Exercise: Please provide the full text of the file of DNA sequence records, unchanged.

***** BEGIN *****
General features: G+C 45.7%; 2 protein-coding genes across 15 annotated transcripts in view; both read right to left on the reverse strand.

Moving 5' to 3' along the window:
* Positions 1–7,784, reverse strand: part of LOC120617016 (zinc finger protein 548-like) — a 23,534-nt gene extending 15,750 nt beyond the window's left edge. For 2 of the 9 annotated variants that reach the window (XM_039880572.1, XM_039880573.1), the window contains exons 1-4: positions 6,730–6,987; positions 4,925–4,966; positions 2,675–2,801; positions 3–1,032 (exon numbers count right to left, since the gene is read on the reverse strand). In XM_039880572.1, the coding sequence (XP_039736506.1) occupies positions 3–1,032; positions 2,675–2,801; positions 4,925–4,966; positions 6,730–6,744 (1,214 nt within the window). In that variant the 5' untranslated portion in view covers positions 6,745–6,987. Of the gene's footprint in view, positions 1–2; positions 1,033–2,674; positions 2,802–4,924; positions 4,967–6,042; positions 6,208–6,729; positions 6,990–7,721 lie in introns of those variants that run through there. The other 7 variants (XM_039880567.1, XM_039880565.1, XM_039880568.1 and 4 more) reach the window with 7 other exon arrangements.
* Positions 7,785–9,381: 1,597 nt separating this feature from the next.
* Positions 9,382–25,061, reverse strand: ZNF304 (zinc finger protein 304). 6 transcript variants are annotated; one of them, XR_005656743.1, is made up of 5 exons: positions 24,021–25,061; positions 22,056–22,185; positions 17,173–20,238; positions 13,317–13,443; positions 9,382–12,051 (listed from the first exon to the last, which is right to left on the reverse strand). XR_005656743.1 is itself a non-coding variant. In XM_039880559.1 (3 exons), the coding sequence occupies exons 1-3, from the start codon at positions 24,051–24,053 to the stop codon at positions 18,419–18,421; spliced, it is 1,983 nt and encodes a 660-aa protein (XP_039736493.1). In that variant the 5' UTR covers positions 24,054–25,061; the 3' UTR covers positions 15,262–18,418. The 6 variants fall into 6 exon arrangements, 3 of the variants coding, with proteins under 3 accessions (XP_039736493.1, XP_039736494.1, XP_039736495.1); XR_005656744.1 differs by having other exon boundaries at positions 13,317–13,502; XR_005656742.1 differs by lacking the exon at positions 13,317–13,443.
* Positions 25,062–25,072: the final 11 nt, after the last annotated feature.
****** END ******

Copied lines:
General features: G+C 45.7%; 2 protein-coding genes across 15 annotated transcripts in view; both read right to left on the reverse strand.

Moving 5' to 3' along the window:
* Positions 1–7,784, reverse strand: part of LOC120617016 (zinc finger protein 548-like) — a 23,534-nt gene extending 15,750 nt beyond the window's left edge. For 2 of the 9 annotated variants that reach the window (XM_039880572.1, XM_039880573.1), the window contains exons 1-4: positions 6,730–6,987; positions 4,925–4,966; positions 2,675–2,801; positions 3–1,032 (exon numbers count right to left, since the gene is read on the reverse strand). In XM_039880572.1, the coding sequence (XP_039736506.1) occupies positions 3–1,032; positions 2,675–2,801; positions 4,925–4,966; positions 6,730–6,744 (1,214 nt within the window). In that variant the 5' untranslated portion in view covers positions 6,745–6,987. Of the gene's footprint in view, positions 1–2; positions 1,033–2,674; positions 2,802–4,924; positions 4,967–6,042; positions 6,208–6,729; positions 6,990–7,721 lie in introns of those variants that run through there. The other 7 variants (XM_039880567.1, XM_039880565.1, XM_039880568.1 and 4 more) reach the window with 7 other exon arrangements.
* Positions 7,785–9,381: 1,597 nt separating this feature from the next.
* Positions 9,382–25,061, reverse strand: ZNF304 (zinc finger protein 304). 6 transcript variants are annotated; one of them, XR_005656743.1, is made up of 5 exons: positions 24,021–25,061; positions 22,056–22,185; positions 17,173–20,238; positions 13,317–13,443; positions 9,382–12,051 (listed from the first exon to the last, which is right to left on the reverse strand). XR_005656743.1 is itself a non-coding variant. In XM_039880559.1 (3 exons), the coding sequence occupies exons 1-3, from the start codon at positions 24,051–24,053 to the stop codon at positions 18,419–18,421; spliced, it is 1,983 nt and encodes a 660-aa protein (XP_039736493.1). In that variant the 5' UTR covers positions 24,054–25,061; the 3' UTR covers positions 15,262–18,418. The 6 variants fall into 6 exon arrangements, 3 of the variants coding, with proteins under 3 accessions (XP_039736493.1, XP_039736494.1, XP_039736495.1); XR_005656744.1 differs by having other exon boundaries at positions 13,317–13,502; XR_005656742.1 differs by lacking the exon at positions 13,317–13,443.
* Positions 25,062–25,072: the final 11 nt, after the last annotated feature.